I feel that my role as an instructor strikes the delicate balance between someone who provides knowledge as a formal authority and someone who motivates students to seek knowledge outside of the classroom. By combining the two features, one of my primary objectives as an instructor is to promote fundamental learning of course content and real-world applications. More importantly, I also strive to help students develop the processes for additional learning in psychology and other areas of their lives. I know that my objective must go beyond relaying information specific to a course. However, it is only through the processes of critical analysis and application of course information that students gain more general skills and a sense of efficacy.
Based on my experience, I believe the instructor loses credibility when he or she is unprepared or does not know the course material several levels beyond what the students know. For this reason, my preparation for every class involves multiple steps of knowledge acquisition (I equate the process to peeling layers of an onion). I begin by understanding the material to a level that I feel comfortable explaining it to others, reading various texts, on-line sources, and empirical papers. The next step, sometimes the most difficult, involves how to make the material fun and interactive. I prepare every class keeping in mind that I need to change pace often and include activities and discussions that will interest students. In my classes, I work to incorporate real-world examples in the activities and discussions to demonstrate relevance to the lives of the students. In many of my courses, I integrate role plays, field settings, and en vivo demonstrations/activities.
Along with making the classes interesting and applicable to students’ experiences, the other characteristic that I feel is important to my teaching is to motivate students. To do this, I feel there are several important components. First, the way that I motivate students begins with motivating myself. Similar to the attitude of late night talk show hosts, I approach every class as if it will be the most interesting thing that students will experience. If I do not, students will likely not feel motivated to grasp the material. “Why should I pay attention,” they would feel, “if the teacher is not even interested in what he is teaching?” Second, I try to be very responsive to students, from my live interactions to my interactions via electronic mail. I feel that if I am quick and thorough in my responses, students will be motivated to respond in the same way in their efforts (as seen by class involvement, assignments, and projects). Third, I feel it is necessary to set the bar high. I do this by having short answer and essay exams, in-class assignments, and projects that have real-world applicability. Finally, to motivate my students, I share my experiences with them. As an example, at the beginning of every semester, I have had students write questions on note cards for me to answer. At the beginning of the next several classes, I have spent a few moments answering these questions. In the past, the questions have ranged from career goals and experiences to more personal information (e.g., what music I enjoy, what my typical weekend schedule entails). My attitude is that if I open up to them, they will be motivated to open themselves up to critical thinking and learning.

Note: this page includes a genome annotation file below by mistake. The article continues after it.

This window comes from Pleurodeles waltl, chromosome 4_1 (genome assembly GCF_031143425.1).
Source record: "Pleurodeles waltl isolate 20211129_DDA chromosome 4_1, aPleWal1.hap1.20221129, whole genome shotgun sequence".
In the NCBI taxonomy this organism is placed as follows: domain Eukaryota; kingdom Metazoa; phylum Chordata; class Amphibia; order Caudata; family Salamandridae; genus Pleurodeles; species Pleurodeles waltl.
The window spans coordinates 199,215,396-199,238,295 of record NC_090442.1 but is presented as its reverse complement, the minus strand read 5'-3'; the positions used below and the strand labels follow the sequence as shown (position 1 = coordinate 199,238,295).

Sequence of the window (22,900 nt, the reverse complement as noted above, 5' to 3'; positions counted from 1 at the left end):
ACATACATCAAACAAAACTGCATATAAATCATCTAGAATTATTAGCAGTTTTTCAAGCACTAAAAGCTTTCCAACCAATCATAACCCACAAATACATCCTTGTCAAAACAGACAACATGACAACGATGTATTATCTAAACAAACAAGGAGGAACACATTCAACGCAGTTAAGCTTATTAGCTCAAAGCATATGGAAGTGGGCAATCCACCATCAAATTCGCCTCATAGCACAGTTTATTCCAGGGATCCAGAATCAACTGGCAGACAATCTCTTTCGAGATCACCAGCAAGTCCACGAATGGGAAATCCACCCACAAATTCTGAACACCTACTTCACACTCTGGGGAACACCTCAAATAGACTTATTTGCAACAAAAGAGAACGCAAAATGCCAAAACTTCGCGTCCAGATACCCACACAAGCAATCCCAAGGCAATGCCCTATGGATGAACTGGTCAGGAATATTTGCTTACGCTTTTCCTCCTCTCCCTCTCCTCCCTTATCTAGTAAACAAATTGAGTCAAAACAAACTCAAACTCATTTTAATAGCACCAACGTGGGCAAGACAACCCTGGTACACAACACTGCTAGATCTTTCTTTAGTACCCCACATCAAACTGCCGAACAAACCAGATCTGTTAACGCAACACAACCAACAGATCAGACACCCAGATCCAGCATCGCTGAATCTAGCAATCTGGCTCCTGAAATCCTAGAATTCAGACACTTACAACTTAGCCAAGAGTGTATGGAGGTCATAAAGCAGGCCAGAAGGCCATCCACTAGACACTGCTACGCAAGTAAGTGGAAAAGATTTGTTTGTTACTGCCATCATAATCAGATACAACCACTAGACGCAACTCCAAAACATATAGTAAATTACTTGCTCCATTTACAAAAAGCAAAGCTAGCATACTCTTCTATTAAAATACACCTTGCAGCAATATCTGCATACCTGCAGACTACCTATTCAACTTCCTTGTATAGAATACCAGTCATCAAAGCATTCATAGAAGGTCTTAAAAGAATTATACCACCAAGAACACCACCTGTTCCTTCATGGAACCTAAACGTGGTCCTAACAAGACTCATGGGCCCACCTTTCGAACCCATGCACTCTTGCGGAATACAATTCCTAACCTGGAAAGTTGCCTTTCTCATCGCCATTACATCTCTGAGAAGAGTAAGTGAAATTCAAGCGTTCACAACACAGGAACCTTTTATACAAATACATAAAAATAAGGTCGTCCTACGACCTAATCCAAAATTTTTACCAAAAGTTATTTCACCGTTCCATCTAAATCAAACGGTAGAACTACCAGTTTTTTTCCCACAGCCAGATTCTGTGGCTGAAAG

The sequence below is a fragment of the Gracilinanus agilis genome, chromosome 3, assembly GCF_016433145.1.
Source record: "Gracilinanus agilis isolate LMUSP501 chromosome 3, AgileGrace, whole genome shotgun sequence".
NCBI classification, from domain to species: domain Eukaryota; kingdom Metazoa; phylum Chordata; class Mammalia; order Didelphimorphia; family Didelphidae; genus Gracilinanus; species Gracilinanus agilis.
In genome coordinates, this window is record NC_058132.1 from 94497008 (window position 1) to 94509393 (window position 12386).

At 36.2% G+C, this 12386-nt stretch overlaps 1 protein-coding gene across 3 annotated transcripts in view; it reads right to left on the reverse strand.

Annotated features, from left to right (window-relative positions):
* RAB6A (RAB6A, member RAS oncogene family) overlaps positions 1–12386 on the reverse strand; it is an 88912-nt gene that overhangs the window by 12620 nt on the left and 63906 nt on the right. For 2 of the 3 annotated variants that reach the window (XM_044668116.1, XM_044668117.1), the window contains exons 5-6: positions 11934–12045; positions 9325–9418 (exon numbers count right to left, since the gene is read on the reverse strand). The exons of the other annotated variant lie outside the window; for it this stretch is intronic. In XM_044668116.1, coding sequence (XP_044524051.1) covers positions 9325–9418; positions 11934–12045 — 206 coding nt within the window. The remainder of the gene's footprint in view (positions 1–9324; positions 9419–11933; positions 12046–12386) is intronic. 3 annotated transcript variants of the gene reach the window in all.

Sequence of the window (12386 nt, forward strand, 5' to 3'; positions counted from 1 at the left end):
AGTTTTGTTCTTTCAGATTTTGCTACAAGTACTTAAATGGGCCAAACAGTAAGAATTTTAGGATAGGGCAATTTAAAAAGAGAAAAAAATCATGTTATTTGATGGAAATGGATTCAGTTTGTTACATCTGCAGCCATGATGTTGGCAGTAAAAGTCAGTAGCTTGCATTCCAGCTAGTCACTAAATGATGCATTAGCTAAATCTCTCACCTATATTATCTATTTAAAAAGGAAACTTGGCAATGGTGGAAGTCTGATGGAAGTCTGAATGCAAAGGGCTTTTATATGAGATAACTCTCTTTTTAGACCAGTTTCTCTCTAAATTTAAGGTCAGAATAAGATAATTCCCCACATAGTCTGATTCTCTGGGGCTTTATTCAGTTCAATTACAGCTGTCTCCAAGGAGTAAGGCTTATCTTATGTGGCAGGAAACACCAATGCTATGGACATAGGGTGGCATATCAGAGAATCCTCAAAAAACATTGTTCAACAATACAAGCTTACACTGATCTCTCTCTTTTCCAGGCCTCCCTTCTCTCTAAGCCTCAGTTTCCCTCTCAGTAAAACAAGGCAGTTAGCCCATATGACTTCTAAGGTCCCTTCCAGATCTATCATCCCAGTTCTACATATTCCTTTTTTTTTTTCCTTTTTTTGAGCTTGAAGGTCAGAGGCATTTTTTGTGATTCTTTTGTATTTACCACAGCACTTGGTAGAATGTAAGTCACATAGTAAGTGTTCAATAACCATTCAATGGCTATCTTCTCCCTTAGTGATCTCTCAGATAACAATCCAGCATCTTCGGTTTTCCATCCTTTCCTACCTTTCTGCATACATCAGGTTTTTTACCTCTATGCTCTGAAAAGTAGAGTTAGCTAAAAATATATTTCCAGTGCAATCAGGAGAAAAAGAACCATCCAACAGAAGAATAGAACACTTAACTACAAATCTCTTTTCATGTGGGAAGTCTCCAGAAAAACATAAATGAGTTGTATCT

My philosophy of teaching reflects a belief in learning beyond the reaches of the classroom. Students should develop skills for additional learning and ways to employ their knowledge outside of the class. Through the acquisition of information, the ability to critically analyze new information, and the setting of high expectations for oneself, students will be better prepared when leaving my class. It is my genuine hope that as an educator who expects the most from my students, I will play a role in generating students who will pursue significant career and life goals.